I thoroughly enjoyed and could very much relate to Jon Reed’s recent post, How to screw up a vendor analyst day – in 12 simple steps. So much so that I’m inspired to write my own take on how to create a more compelling analyst event that’s more rewarding for all involved.
Vendors spend a lot of time and money on these events. Presumably, they want to deepen their relationships with analysts and influencers, and give them the insights they need to offer constructive feedback and provide perspectives to the broader market. However, like Jon, I’m constantly amazed at how often they seem to miss these marks–as evidenced by analysts that have tuned out to look at news, email or sports on their laptops or phones. So here are my suggestions for how to create an analyst day that will help you better engage with analysts.
- Make the presentations as interactive as possible. Having to hold questions until the end of presentations is an unnatural act for analysts. It also signals that you are way more interested in talking to us rather than engaging with us. Two-way street, remember? At smaller venues, take questions along the way. At larger ones, try something new–maybe some interactive polling or live-streaming sentiment analysis. After all, you are a technology company,
- Give us the deck upfront so we don’t have to keep taking photos. A picture is often worth a thousand words. That’s why analysts are constantly snapping photos of presentations, whether to share on Twitter or use later. This is crazy! Just provide us with the deck and make it easy for us to share screen shots during the event.
- Remember that everything you do does not have to involve a talking head and a Powerpoint deck. Some of the best (and sadly very infrequent) sessions I’ve been to have focused having a dialogue with analysts! Imagine that. Schedule more break out sessions and roundtables–they can lead off with a few slides, but the goal should be dialogue.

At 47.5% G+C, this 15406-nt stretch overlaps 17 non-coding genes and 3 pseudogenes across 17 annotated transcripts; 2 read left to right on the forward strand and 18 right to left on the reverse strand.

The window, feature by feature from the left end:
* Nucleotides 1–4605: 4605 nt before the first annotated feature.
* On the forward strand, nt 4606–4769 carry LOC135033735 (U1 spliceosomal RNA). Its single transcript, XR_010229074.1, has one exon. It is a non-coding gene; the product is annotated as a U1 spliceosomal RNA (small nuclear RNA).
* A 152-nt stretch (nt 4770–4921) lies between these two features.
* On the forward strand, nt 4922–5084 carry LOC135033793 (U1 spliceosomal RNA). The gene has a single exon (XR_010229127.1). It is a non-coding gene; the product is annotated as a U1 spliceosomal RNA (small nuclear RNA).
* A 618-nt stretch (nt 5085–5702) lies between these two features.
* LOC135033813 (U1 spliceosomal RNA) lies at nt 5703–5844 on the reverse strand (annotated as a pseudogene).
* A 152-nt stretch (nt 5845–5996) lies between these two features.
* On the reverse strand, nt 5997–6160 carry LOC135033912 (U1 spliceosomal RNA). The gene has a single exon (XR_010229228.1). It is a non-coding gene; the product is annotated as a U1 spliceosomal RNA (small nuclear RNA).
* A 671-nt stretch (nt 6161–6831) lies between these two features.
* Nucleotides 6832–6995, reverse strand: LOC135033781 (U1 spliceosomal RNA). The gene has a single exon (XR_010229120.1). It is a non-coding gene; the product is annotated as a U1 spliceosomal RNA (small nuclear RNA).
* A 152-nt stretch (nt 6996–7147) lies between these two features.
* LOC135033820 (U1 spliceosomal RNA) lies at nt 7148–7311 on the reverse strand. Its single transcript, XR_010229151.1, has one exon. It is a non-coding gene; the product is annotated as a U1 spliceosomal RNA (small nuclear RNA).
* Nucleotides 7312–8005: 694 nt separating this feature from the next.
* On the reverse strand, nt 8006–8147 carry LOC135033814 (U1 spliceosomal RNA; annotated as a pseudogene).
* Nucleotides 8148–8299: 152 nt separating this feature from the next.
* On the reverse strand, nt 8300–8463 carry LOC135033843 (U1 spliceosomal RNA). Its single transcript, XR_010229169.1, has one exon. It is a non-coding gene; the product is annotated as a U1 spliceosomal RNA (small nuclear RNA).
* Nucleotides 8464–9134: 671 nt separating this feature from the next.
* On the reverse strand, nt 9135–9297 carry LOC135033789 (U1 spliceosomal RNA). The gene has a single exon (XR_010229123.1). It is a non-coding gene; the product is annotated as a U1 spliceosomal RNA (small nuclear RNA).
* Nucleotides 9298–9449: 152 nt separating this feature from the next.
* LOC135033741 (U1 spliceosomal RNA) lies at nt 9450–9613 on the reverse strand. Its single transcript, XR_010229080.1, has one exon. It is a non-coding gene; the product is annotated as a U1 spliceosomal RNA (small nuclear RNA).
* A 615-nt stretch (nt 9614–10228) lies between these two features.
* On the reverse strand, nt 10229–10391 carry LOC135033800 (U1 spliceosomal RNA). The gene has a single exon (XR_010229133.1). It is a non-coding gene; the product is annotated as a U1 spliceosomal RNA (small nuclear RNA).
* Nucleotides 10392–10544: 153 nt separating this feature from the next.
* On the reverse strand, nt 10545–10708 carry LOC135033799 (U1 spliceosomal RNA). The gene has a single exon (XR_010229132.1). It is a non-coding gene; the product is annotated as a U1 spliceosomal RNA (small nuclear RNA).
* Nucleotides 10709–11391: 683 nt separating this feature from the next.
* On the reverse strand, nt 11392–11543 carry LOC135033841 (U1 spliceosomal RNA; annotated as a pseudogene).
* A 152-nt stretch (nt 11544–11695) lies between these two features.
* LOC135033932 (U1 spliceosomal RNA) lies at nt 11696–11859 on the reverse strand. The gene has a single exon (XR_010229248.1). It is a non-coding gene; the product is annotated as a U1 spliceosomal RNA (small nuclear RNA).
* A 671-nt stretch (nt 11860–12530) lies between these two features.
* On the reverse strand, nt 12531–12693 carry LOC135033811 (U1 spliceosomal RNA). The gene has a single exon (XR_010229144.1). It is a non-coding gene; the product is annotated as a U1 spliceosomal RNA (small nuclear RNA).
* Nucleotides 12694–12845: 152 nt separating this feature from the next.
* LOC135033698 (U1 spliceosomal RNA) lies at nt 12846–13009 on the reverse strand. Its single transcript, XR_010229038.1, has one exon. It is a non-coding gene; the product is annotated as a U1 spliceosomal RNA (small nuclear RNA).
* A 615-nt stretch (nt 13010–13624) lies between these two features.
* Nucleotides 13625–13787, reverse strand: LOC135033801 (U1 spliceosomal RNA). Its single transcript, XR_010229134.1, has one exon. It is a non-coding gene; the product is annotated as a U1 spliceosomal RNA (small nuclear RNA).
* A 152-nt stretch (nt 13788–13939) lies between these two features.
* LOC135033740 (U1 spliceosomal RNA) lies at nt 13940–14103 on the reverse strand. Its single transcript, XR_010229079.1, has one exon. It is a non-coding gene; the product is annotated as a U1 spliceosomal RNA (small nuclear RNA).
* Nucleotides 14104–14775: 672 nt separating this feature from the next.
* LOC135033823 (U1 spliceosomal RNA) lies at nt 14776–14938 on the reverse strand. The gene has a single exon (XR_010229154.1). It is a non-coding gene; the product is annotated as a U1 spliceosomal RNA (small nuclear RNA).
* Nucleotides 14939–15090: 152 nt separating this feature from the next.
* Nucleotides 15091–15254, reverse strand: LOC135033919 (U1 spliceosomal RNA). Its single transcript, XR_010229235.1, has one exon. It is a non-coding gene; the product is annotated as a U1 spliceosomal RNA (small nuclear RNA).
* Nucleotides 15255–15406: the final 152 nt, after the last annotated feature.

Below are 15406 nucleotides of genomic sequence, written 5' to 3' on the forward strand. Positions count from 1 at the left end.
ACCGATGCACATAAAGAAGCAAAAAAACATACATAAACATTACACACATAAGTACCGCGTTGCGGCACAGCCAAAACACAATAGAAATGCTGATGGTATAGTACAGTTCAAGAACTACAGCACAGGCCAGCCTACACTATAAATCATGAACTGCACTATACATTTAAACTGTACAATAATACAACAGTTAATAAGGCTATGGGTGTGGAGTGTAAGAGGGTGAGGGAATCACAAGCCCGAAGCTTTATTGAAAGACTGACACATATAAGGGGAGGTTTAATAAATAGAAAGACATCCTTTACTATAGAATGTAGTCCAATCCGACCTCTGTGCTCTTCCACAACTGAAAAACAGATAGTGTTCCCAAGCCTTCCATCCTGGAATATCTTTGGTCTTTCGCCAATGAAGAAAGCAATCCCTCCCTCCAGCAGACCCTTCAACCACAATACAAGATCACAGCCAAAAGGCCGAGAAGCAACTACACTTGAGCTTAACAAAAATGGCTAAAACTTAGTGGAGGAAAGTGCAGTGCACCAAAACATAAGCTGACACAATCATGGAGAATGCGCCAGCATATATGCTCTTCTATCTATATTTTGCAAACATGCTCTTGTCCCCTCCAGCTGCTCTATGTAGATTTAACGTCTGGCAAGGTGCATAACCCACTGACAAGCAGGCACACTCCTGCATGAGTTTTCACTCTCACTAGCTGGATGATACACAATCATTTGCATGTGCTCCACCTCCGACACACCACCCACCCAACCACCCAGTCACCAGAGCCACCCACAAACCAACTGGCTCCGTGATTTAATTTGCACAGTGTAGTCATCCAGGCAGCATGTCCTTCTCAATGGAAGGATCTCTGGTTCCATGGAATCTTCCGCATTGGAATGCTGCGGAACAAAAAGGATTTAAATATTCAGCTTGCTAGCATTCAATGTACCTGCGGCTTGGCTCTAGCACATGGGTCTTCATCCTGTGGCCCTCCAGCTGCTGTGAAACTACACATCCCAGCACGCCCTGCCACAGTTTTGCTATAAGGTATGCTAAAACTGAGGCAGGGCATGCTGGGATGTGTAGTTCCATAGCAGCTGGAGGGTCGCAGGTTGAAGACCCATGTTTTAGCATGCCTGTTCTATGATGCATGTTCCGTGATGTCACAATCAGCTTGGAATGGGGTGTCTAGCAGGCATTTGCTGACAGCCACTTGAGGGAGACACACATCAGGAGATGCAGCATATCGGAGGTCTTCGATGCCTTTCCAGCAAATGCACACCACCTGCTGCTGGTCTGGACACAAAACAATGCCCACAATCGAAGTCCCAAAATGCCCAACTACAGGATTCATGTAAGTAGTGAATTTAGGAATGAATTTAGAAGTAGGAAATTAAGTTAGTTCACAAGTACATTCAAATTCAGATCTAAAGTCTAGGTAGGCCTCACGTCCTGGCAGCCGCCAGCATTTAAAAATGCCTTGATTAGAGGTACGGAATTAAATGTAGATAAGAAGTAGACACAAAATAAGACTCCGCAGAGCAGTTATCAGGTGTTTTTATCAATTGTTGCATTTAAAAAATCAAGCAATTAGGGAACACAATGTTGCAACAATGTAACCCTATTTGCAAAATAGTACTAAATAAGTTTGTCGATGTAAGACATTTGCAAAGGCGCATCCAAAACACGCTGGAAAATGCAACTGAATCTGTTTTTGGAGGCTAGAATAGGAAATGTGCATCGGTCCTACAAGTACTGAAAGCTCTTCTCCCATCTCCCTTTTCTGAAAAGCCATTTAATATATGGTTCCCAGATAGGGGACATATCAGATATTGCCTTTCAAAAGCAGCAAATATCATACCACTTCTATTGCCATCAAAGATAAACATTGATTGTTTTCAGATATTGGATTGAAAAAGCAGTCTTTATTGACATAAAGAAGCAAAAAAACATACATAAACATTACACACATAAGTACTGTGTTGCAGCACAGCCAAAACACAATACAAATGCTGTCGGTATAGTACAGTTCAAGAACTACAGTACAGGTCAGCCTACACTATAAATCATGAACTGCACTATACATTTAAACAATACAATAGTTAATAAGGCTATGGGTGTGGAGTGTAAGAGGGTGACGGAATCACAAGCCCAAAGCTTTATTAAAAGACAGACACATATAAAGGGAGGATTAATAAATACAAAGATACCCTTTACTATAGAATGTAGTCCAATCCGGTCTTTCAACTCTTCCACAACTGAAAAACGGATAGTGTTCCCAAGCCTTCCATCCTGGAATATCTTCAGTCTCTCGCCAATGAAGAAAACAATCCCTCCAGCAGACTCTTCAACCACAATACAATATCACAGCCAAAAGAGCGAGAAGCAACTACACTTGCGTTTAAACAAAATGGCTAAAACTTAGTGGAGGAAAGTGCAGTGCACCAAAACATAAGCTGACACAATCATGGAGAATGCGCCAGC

- Ditch the canned panel presentations. So you’ve schedule an hour panel session, and use up 45 or 50 minutes having the moderator asked canned questions. What is up with that? Ask a couple of planned questions to warm things up, but get to the analyst questions after 15 minutes.
- Feature SMB and midmarket customer, not just your large enterprise clients. Everyone loves sharing their marquee names. But businesses with fewer than 500 employees account for 99.7 percent of U.S. employer firms! Plus, the creation-destruction cycle in business is accelerating. Creative SMBs will disrupt and replace slower-moving large businesses. I want to hear how you’re helping them to do that.
- Schedule relevant 1-1 meetings for analysts. I shouldn’t have to even say this! But at many events, I end up in 1-1s with people who have no responsiblity for anything event remotely SMB related–and what I cover are SMB and midmarket. It’s a waste of time, both for the analyst and the executive.
- Inform executives and others at your company about the analysts they’re meeting with. The best AR teams not only schedule analyst 1-1s with the executives in your firm that most relevant to analyst coverage areas, but also supply the executive with analyst bios and some samples of their blog posts or reports.
- Make it easy for analysts to get to your event. As frequent business travelers, travel is not a novelty or adventure for us. So we appreciate anything you can do to ease travel to your event. Make it easy for us to book air and hotel. Provide a van, or car, or coupon for Lyft to get to the hotel from the airport. And don’t scrimp on the little things. In addition to picking up the major expenses, cover analyst expenses for parking, meals while they’re traveling, minor upgrades like the $15 Southwest fee to reserve Early Bird seating, etc. These little things add up–especially for independent analysts or analysts that work at boutique shops.